The law might seem—on its face—as a dualism of "right" and "wrong," or "yes" and "no," or "win" and "lose." But it has an abundance of gray areas. The law is complicated—procedurally and substantively—and the "right" approach or solution is not always apparent from the statutes, regulations, case law, contracts, or client documents. Dilemmas posed by the gray areas can affect our well-being.
Scholars distinguish between morality (our personal set of beliefs that help us make decisions) from ethics (codes of behavior adopted and accepted by groups or communities).
Dr. Isaac Prilleltensky wrote a helpful article called Wellness as Fairnessin which he identifies six avenues of justice:
Distributive: "fair and equitable allocation of burdens and privileges, rights and responsibilities, and pains and gains in society"; balancing merit ("effort and capacity") with need (what everyone needs "to survive and to thrive")
Procedural: "fair, transparent, informative, respectful, and ... participatory decision-making processes"
Intrapersonal: justice in our relationship with ourselves; refraining from unduly demeaning ourselves; deeming ourselves worthy of love, care, and regard
Relational/interpersonal: treating one another with consideration and regard; fostering inclusion and belonging
Organizational: informational fairness, prioritizing transparency in decision-making and clear communication channels in institutions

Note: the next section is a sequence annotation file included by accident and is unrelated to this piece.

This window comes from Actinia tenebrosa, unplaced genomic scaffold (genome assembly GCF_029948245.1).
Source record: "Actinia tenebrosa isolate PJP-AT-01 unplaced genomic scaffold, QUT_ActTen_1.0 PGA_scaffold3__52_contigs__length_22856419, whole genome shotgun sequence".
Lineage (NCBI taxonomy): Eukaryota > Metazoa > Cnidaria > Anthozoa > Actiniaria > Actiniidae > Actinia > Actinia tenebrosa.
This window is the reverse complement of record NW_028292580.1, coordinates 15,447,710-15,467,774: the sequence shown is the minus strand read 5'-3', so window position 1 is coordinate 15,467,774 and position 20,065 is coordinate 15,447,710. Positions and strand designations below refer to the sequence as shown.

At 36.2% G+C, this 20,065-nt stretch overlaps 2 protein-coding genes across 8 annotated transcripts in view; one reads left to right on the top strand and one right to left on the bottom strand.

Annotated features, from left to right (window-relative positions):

Cultural/community: cultivating distributive, procedural, and interpersonal justice within groups
In cultivating our moral/ethical well-being dimension, let's explore what each of Prilleltensky's avenues of justice means to each of us. Let's also investigate our 24 character strengths and six virtues identified by the VIA Institute on Character, and learn how our character strengths can help drive moral and ethical decision-making in our professional and personal lives.
Moral & Ethical Dimension Resources:
For a deeper dive into cultivating our moral/ethical dimension (and guidance in crafting moral/ethical decision-making scripts and checklists), consider exploring Chapter 13 of The Flourishing Lawyer.
Write a sentence describing what each of Prilleltensky's six avenues of justice means to you.
If you've had the chance to craft a 10-word purpose statement as part of our work in cultivating our spiritual well-being dimension, are there any overlaps in the 10 words you chose in your purpose statement and the words you used to describe or define Prilleltensky's six avenues of justice?
If you've had the chance to take the VIA Survey of Character Strengths, take a look at your top 5 "signature strengths." Next, notice which of the six virtues identified by the VIA Institute (wisdom, courage, humanity, justice, temperance, transcendence) correspond to each of your signature strengths. Take a moment to reflect on how your signature strengths and corresponding virtues can help you make moral and ethical decisions in your professional and personal life.
**Remember, our "character" is not something that is fixed and permanent on a particular date. We can cultivate, deepen, and enrich our character over the course of our lives and careers.